Generally, the Congestion Charge Zone covers these areas:
- City of London
- West End
- Liverpool Street Station
- St Paul’s Cathedral
- Covent Garden
- Waterloo Station
- London Bridge Station
- Picadilly Circus
- Green Park
- James’s Park
- Westminster Tate Britain
- Vauxhall Bridge
The major roads within the Congestion Charge Zone are the following:
- Borough High St.
- Blackfriars Rd
- Oxford Street
The Congestion Charge Zone is bordered by the following roads:
- Marylebone Road
- Euston Road
- City Road
- Commercial St.
- Tower Bridge Rd
- New Kent Rd
- Vauxhall Bridge Rd
- Park Lane
Download the Congestion Charge Area map to see the Congestion Charge Zone, Charging Zone boundary, residents’ 90% discount area, and main roads within the zone.
(Congestion Charge Zone Map by Ed g2s via Wikimedia Commons)
Know more about Congestion Charge Map.
Aside from the help of a map, you will also be advised that you are entering a Congestion Charge Zone when you see a sign with a red circular symbol with the letter “C” in it.
Here is an example of what you will normally see when driving in these zones.
(Congestion Charge Logo by Mariordo via Wikimedia Commons)
There is no other way to completely avoid the Congestion Charge if you choose to go into the Congestion Charge zone at a certain time but to ride public transportation and use your Oyster Cards and Travelcards to pay.
In fact, there are some methods that you can use to avoid the Congestion Charge.
However, there are ways to get discounts and some exemptions to the charge if you are eligible.
Check with TfL if you can get discounts and exemptions.
Discounts and exemptions apply to the following:
- Residents – 90% discount
- Blue Badge holders – 100% discount
- Breakdown vehicles accredited to BS EN ISO9001:2008 – 100% discount
- Motor tricycles – 100% discount
- 9-seater vehicles (9 or higher) – 100% discount
- Battery electric or hydrogen fuel cell vehicles – Cleaner Vehicle discount
- Roadside recovery vehicle registered with the DVLA – 100% discount
If you are among the above-mentioned, here’s how you can apply for a discount or exemption.
If you are a resident within the residents’ discount zone, you get a 90% discount on the Congestion Charge Zone.
However, you need to pay £10 every year to register for the discount. Only those who are registered in the Parliamentary or local government and have a vehicle document can apply.
You can prove your residency by submitting a residential council tax bill, income support entitlement letter, bank or credit card statement, formal tenancy agreement or housing association rent documents, utility bill, and driving licence.
Blue Badge holders
Blue Badge holders in the European Economic Area can apply for a full discount online, regardless of whether they own a vehicle or not.
A £10 registration fee is charged, which is renewed at the same time as your Blue Badge renewal.
To avail of the discount, you need to show a copy of your Blue Badge and proof of identification such as a passport, driver’s licence, bank or credit card statement, pension book, DSS benefit entitlement letter, birth certificate, marriage certificate, or Deed Poll Certificate.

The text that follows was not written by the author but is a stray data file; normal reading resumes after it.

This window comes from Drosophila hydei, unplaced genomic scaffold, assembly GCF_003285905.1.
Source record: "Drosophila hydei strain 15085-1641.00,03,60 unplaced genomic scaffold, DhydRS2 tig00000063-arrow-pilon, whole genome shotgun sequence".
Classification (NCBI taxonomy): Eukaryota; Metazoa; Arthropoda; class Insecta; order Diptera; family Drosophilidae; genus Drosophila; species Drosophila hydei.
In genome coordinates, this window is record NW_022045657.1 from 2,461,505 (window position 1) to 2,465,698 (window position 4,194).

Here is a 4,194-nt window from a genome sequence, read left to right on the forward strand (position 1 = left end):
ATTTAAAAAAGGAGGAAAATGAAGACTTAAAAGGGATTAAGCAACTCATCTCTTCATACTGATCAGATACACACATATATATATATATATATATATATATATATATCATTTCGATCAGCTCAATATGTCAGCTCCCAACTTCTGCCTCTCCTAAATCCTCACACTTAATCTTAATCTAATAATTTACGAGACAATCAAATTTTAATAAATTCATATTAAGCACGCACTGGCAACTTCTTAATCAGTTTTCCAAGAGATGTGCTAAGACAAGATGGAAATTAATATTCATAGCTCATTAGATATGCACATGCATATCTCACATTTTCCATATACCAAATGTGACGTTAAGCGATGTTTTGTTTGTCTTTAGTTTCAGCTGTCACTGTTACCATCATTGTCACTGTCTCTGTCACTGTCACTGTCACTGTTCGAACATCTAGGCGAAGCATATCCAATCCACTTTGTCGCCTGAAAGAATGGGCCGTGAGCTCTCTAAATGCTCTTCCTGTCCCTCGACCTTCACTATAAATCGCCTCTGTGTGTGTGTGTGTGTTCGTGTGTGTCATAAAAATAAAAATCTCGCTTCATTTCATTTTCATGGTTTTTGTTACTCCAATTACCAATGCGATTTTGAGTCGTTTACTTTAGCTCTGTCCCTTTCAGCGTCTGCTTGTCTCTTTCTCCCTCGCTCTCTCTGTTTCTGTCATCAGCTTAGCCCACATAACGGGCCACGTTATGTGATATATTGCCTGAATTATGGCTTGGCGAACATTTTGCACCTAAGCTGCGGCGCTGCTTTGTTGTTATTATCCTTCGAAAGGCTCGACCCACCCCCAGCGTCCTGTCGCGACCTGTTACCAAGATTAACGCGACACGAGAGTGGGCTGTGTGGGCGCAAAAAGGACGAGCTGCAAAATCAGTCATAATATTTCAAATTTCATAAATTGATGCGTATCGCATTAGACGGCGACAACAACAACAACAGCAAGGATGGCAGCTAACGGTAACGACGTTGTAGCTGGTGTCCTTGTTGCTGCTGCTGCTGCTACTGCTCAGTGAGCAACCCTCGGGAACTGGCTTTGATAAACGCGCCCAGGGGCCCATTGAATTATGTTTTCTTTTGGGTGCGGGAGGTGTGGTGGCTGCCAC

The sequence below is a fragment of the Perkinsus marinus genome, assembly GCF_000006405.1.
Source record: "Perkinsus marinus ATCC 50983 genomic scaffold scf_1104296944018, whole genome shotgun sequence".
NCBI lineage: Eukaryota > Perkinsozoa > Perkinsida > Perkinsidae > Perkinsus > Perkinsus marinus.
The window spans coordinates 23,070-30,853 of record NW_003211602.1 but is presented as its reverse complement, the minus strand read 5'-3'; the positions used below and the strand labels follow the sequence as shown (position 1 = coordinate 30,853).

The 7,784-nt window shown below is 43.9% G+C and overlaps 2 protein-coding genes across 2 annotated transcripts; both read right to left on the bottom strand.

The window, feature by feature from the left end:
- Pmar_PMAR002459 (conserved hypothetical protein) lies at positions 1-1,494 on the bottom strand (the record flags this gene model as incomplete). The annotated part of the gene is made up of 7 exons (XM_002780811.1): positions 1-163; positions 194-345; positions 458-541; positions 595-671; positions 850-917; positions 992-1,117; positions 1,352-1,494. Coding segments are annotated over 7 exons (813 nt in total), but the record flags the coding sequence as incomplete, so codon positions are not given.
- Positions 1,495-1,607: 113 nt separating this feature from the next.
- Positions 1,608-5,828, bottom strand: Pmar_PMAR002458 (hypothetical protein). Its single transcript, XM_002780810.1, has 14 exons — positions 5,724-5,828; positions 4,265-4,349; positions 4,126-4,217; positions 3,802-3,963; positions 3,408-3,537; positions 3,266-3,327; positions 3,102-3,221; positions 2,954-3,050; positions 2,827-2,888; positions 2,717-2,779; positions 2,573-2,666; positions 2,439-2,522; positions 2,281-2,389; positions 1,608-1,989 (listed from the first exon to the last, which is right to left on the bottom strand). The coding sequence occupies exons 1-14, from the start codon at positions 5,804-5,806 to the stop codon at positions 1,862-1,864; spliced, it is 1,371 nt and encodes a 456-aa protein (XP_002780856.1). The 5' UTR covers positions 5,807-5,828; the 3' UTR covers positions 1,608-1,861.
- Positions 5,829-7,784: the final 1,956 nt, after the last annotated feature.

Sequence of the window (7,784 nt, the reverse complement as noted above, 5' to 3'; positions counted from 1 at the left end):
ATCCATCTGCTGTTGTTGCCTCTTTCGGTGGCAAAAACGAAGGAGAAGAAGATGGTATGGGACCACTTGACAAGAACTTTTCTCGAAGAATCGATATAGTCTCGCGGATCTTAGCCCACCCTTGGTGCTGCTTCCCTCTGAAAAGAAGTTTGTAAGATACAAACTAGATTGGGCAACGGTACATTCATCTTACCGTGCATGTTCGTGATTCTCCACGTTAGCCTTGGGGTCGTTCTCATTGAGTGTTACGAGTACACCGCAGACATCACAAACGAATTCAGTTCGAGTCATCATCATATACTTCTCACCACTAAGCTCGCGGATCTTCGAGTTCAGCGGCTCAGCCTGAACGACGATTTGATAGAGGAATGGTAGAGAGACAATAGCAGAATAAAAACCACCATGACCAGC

Breakdown vehicles accredited to BS EN ISO9001:2008
Those with accredited breakdown vehicles can apply for a 100% discount online by submitting a copy of the current BS EN ISO9001:2008 certificate.
You also need to provide your PAS 43 certification and pay £10 for every vehicle registered.
The discount expires every year, so you will have to pay £10 to renew.
Motor tricycles with a maximum width of one meter and a maximum length of two meters can apply for a 100% discount and pay an annual fee of £10 per vehicle.
You need to submit an online application and provide a copy of the V5C registration document and pictures of all sides of the motor tricycle. The pictures should include the Vehicle Registration Mark.
9-seater vehicles (9 or higher)
If your 9-seater vehicle is not a bus and is registered outside the UK, you need to register with TfL to apply for a 100% discount.
You will pay £10 every year to renew your registration discount.
To apply online, you need to submit a vehicle registration document or V5C, MOT certificate, CIF or COIF (Certificate of Initial Fitness), an insurance document, and any proof that shows the number of seats of the vehicle.
Battery electric or hydrogen fuel cell vehicles
Originally called Ultra Low Emission Discount (ULED), vehicles that are classified as battery electric or hydrogen fuel cell can avail of the Cleaner Vehicle discount.
However, the Cleaner Vehicle discount will be discontinued from December 25, 2025.
If you still want to apply while the discount is still available, you need to provide a copy of your V5C vehicle registration certificate, or vehicle registration document (for non-UK registered vehicles), and pay a £10 registration fee once it is approved.
Roadside recovery vehicle registered with the DVLA
If your vehicle is registered as a recovery vehicle with the DVLA, you get a 100% discount on the Congestion Charge.
As long as TfL can see your registered vehicle under tax class 47, you do not need to provide documents when applying online.
However, if it is not registered, you need to submit a copy of the V5C vehicle registration certificate.
What Is a Penalty Charge and Charge Certificate